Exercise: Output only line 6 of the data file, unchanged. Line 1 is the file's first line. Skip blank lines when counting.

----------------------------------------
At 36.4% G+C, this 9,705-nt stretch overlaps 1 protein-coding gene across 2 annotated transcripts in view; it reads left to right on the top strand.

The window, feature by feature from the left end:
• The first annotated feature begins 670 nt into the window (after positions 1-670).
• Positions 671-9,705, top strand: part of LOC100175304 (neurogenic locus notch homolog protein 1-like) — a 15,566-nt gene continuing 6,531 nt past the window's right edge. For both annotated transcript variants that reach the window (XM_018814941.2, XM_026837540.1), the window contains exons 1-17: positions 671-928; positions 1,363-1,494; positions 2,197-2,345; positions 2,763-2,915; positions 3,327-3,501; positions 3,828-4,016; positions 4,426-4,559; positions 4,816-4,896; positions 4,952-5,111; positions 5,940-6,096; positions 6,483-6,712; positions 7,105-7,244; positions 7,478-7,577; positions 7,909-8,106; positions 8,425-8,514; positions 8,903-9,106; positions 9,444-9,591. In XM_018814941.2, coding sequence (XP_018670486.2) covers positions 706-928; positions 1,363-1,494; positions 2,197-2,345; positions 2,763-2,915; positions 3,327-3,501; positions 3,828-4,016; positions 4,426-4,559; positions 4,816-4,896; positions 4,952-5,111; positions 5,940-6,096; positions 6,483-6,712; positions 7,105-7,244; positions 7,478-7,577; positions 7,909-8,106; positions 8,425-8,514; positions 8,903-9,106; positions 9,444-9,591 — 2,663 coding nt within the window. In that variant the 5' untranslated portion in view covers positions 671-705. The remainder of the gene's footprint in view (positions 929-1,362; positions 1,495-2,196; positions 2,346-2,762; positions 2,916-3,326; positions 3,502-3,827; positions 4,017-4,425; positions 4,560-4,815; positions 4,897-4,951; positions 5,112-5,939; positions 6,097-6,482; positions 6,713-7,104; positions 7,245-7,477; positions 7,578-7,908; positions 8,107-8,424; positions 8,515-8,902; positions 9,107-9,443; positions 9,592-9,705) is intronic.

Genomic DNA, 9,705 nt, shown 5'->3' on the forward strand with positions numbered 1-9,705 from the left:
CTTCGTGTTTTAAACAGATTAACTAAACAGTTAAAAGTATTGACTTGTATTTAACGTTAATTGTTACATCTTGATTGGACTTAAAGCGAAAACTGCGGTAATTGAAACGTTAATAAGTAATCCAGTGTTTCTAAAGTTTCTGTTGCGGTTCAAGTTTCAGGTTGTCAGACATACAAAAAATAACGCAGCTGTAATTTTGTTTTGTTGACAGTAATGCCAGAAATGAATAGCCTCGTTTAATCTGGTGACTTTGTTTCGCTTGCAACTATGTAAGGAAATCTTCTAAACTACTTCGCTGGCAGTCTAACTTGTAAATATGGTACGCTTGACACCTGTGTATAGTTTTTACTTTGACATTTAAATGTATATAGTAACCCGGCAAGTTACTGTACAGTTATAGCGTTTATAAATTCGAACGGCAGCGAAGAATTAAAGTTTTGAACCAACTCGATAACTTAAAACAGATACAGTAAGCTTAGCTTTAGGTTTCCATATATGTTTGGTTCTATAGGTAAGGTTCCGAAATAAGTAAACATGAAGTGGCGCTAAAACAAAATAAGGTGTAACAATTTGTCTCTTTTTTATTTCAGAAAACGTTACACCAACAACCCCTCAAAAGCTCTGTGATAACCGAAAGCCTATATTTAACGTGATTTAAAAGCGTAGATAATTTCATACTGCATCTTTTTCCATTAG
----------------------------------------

CTTCGTGTTTTAAACAGATTAACTAAACAGTTAAAAGTATTGACTTGTATTTAACGTTAATTGTTACATCTTGATTGGACTTAAAGCGAAAACTGCGGTAATTGAAACGTTAATAAGTAATCCAGTGTTTCTAAAGTTTCTGTTGCGGTTCAAGTTTCAGGTTGTCAGACATACAAAAAATAACGCAGCTGTAATTTTGTTTTGTTGACAGTAATGCCAGAAATGAATAGCCTCGTTTAATCTGGTGACTTTGTTTCGCTTGCAACTATGTAAGGAAATCTTCTAAACTACTTCGCTGGCAGTCTAACTTGTAAATATGGTACGCTTGACACCTGTGTATAGTTTTTACTTTGACATTTAAATGTATATAGTAACCCGGCAAGTTACTGTACAGTTATAGCGTTTATAAATTCGAACGGCAGCGAAGAATTAAAGTTTTGAACCAACTCGATAACTTAAAACAGATACAGTAAGCTTAGCTTTAGGTTTCCATATATGTTTGGTTCTATAGGTAAGGTTCCGAAATAAGTAAACATGAAGTGGCGCTAAAACAAAATAAGGTGTAACAATTTGTCTCTTTTTTATTTCAGAAAACGTTACACCAACAACCCCTCAAAAGCTCTGTGATAACCGAAAGCCTATATTTAACGTGATTTAAAAGCGTAGATAATTTCATACTGCATCTTTTTCCATTAG